Here in Vermont, we don’t have a lot of over-the-top, Bull Connor-style racism. What we do have in unfortunate abundance is white obliviousness, born (in part) of infrequent interactions with people outside narrow racial, ethnic, social and economic boundaries.
That includes yours truly, and I freely acknowledge the limitations of my own insight. I’m sure I have economy-sized blind spots. But at least I’m just a blogger. The stakes are a lot higher when people in positions of leadership betray their cluelessness.
So, in the same week when a Georgia sheriff’s officer made a complete ass of himself in saying that a white guy who’d killed eight people, six of them Asian women, was “having a bad day,” we’ve got two examples of the same phenomenon right here in Vermont.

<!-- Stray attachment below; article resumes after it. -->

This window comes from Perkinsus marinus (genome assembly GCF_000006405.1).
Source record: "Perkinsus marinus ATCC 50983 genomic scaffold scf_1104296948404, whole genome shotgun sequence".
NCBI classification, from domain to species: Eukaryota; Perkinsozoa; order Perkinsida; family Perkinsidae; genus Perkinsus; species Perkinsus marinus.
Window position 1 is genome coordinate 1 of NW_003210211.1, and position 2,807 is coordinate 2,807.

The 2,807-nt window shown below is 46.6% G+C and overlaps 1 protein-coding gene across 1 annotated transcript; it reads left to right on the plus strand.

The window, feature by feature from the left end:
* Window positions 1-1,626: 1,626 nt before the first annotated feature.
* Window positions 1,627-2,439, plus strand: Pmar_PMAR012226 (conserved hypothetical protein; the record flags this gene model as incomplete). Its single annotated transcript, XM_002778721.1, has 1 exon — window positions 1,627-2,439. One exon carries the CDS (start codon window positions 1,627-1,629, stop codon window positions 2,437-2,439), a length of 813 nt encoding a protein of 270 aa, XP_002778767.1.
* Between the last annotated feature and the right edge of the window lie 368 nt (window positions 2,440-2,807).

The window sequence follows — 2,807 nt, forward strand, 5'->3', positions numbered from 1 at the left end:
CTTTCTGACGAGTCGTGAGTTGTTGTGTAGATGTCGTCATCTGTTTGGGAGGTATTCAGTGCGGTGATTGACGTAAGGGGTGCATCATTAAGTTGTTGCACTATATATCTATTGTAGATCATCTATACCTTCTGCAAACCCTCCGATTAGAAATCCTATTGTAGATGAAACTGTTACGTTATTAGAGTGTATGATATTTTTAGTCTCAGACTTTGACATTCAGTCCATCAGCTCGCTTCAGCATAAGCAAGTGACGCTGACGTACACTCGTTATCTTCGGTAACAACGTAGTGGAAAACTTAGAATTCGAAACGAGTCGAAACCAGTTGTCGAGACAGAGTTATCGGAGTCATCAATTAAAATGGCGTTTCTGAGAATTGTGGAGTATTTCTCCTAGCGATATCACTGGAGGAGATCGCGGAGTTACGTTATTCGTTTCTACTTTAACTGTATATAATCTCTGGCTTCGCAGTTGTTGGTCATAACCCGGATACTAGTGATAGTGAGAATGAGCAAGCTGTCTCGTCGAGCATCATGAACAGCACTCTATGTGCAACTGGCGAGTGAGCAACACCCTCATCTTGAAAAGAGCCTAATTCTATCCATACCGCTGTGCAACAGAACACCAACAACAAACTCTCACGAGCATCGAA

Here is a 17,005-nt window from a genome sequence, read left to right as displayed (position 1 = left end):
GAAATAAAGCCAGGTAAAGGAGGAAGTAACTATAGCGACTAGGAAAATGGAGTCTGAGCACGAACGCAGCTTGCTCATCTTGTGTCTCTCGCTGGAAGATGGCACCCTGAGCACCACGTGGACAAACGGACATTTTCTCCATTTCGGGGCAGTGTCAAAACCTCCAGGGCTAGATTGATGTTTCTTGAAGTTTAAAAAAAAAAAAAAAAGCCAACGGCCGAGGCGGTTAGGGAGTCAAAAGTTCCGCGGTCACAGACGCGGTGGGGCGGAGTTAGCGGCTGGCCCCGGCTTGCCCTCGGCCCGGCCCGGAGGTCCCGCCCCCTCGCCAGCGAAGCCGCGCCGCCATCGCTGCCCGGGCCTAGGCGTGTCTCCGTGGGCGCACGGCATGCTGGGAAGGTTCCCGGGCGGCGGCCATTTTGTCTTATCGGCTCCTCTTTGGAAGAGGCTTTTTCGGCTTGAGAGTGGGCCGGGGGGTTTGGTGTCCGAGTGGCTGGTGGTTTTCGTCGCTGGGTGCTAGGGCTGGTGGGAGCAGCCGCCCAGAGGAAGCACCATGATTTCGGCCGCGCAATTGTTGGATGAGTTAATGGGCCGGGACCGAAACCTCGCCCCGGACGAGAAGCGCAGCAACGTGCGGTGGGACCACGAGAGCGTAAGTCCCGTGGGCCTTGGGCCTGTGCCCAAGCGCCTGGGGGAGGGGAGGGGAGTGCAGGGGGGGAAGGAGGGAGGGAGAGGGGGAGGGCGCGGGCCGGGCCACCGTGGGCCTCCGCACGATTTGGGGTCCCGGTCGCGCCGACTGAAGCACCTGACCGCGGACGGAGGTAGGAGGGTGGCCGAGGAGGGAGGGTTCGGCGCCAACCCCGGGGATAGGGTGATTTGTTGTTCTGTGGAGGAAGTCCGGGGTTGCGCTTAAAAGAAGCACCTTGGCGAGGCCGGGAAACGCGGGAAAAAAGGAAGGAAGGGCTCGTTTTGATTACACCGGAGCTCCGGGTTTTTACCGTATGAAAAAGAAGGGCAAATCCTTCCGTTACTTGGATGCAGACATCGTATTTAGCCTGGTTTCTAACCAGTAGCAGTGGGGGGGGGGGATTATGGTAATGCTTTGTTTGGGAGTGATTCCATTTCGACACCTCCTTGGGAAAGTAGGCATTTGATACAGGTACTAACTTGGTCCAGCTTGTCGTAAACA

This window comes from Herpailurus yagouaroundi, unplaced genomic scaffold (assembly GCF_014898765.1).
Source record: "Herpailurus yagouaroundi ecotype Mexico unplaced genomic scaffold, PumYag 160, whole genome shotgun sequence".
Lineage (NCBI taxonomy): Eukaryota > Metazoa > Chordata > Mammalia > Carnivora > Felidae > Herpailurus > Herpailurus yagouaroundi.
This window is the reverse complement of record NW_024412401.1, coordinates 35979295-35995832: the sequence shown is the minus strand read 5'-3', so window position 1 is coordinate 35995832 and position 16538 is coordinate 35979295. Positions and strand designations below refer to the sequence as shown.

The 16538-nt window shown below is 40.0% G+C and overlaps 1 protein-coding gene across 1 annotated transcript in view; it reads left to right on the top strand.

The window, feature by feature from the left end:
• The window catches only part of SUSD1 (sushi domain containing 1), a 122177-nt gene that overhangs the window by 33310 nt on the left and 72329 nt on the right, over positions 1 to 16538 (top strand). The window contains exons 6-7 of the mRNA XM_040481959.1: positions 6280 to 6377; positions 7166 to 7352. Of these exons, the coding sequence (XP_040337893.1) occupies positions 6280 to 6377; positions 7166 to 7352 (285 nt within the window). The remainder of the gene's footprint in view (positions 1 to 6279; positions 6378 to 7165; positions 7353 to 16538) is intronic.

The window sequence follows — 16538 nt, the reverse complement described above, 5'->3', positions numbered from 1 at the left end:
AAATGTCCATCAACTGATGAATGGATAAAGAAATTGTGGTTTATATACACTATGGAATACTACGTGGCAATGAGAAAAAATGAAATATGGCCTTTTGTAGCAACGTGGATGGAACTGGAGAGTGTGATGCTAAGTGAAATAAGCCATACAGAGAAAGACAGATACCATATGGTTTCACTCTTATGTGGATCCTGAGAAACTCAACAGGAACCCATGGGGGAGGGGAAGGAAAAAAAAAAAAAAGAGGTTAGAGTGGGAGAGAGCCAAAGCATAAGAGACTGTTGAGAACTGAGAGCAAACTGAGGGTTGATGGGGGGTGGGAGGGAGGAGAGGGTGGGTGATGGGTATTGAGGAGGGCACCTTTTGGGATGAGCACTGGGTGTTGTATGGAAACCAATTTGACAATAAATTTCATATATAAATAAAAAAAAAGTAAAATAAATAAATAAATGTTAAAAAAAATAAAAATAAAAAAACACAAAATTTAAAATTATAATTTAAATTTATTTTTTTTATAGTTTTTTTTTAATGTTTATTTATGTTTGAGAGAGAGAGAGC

If you’re only going to read one piece on Weinberger’s blunder, make it state Sen. Kesha Ram’s op-ed on Weinberger and white neutrality. But since she wrote that piece, further developments have made the picture look even worse.
It was bad enough that Weinberger removed Tyeashia Green, his director of racial equity (and sole senior Black appointee), from a review of a study of the city police department before quickly reversing course. But now it’s metastasized from blunder to catastrophe, with the news that Black community leaders had warned him that removing Green was a big mistake. He chose to disregard their advice — until it was too late. As Ram points out, his mindset was that a person of color couldn’t be objective on policing issues. No, only a white person could provide the required dispassionate judgment.